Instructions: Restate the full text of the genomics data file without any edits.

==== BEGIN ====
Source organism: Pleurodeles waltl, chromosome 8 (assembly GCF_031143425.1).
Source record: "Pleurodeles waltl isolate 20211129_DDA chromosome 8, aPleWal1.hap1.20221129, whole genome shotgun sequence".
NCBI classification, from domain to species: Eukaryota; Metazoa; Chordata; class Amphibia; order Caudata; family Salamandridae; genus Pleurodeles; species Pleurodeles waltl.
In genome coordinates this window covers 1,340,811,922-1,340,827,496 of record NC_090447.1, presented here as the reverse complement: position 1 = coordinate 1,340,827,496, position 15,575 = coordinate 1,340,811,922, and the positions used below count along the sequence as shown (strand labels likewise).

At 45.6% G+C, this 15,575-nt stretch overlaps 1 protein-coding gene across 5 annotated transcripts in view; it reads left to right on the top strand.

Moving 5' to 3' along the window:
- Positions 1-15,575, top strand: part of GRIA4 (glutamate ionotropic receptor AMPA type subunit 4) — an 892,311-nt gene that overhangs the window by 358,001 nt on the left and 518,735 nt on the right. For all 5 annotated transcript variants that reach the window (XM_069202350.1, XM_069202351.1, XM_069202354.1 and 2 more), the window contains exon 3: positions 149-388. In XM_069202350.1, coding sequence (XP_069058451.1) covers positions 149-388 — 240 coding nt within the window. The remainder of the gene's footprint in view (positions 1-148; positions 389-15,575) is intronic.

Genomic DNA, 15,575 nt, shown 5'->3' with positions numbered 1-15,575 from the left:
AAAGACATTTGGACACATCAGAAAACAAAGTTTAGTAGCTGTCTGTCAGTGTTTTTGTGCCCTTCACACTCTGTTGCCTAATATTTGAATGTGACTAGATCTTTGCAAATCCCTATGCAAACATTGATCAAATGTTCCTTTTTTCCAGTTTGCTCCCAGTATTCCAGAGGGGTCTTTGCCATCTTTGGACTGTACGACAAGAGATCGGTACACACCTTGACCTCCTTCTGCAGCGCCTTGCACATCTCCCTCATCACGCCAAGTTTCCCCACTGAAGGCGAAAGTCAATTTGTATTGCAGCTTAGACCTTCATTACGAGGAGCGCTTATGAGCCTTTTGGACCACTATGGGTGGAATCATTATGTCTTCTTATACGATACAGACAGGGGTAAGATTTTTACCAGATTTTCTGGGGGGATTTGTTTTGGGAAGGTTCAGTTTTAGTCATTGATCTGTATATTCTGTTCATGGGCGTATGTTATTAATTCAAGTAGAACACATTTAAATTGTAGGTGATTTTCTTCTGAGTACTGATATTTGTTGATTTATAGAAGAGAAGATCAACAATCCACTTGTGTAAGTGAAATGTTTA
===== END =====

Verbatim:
Source organism: Pleurodeles waltl, chromosome 8 (assembly GCF_031143425.1).
Source record: "Pleurodeles waltl isolate 20211129_DDA chromosome 8, aPleWal1.hap1.20221129, whole genome shotgun sequence".
NCBI classification, from domain to species: Eukaryota; Metazoa; Chordata; class Amphibia; order Caudata; family Salamandridae; genus Pleurodeles; species Pleurodeles waltl.
In genome coordinates this window covers 1,340,811,922-1,340,827,496 of record NC_090447.1, presented here as the reverse complement: position 1 = coordinate 1,340,827,496, position 15,575 = coordinate 1,340,811,922, and the positions used below count along the sequence as shown (strand labels likewise).

At 45.6% G+C, this 15,575-nt stretch overlaps 1 protein-coding gene across 5 annotated transcripts in view; it reads left to right on the top strand.

Moving 5' to 3' along the window:
- Positions 1-15,575, top strand: part of GRIA4 (glutamate ionotropic receptor AMPA type subunit 4) — an 892,311-nt gene that overhangs the window by 358,001 nt on the left and 518,735 nt on the right. For all 5 annotated transcript variants that reach the window (XM_069202350.1, XM_069202351.1, XM_069202354.1 and 2 more), the window contains exon 3: positions 149-388. In XM_069202350.1, coding sequence (XP_069058451.1) covers positions 149-388 — 240 coding nt within the window. The remainder of the gene's footprint in view (positions 1-148; positions 389-15,575) is intronic.

Genomic DNA, 15,575 nt, shown 5'->3' with positions numbered 1-15,575 from the left:
AAAGACATTTGGACACATCAGAAAACAAAGTTTAGTAGCTGTCTGTCAGTGTTTTTGTGCCCTTCACACTCTGTTGCCTAATATTTGAATGTGACTAGATCTTTGCAAATCCCTATGCAAACATTGATCAAATGTTCCTTTTTTCCAGTTTGCTCCCAGTATTCCAGAGGGGTCTTTGCCATCTTTGGACTGTACGACAAGAGATCGGTACACACCTTGACCTCCTTCTGCAGCGCCTTGCACATCTCCCTCATCACGCCAAGTTTCCCCACTGAAGGCGAAAGTCAATTTGTATTGCAGCTTAGACCTTCATTACGAGGAGCGCTTATGAGCCTTTTGGACCACTATGGGTGGAATCATTATGTCTTCTTATACGATACAGACAGGGGTAAGATTTTTACCAGATTTTCTGGGGGGATTTGTTTTGGGAAGGTTCAGTTTTAGTCATTGATCTGTATATTCTGTTCATGGGCGTATGTTATTAATTCAAGTAGAACACATTTAAATTGTAGGTGATTTTCTTCTGAGTACTGATATTTGTTGATTTATAGAAGAGAAGATCAACAATCCACTTGTGTAAGTGAAATGTTTA